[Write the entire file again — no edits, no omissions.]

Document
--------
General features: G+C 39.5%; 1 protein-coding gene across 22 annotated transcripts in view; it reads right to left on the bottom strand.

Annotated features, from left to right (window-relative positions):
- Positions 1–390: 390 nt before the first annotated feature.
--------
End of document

General features: G+C 39.5%; 1 protein-coding gene across 22 annotated transcripts in view; it reads right to left on the bottom strand.

Annotated features, from left to right (window-relative positions):
- Positions 1–390: 390 nt before the first annotated feature.